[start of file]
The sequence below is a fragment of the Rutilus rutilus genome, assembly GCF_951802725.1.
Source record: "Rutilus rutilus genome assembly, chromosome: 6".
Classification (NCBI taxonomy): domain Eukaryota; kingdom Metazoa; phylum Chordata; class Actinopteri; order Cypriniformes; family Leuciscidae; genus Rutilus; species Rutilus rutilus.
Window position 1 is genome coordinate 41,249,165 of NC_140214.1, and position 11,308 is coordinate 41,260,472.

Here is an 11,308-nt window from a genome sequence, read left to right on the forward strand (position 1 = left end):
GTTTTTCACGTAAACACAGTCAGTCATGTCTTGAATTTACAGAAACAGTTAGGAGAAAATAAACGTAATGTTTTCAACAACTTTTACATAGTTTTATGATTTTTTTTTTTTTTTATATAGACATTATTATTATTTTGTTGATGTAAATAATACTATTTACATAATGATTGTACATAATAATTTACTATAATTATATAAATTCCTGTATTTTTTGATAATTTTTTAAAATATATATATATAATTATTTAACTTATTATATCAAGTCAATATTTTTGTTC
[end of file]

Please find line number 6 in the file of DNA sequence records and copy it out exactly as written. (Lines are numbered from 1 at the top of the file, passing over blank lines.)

GTTTTTCACGTAAACACAGTCAGTCATGTCTTGAATTTACAGAAACAGTTAGGAGAAAATAAACGTAATGTTTTCAACAACTTTTACATAGTTTTATGATTTTTTTTTTTTTTTATATAGACATTATTATTATTTTGTTGATGTAAATAATACTATTTACATAATGATTGTACATAATAATTTACTATAATTATATAAATTCCTGTATTTTTTGATAATTTTTTAAAATATATATATATAATTATTTAACTTATTATATCAAGTCAATATTTTTGTTC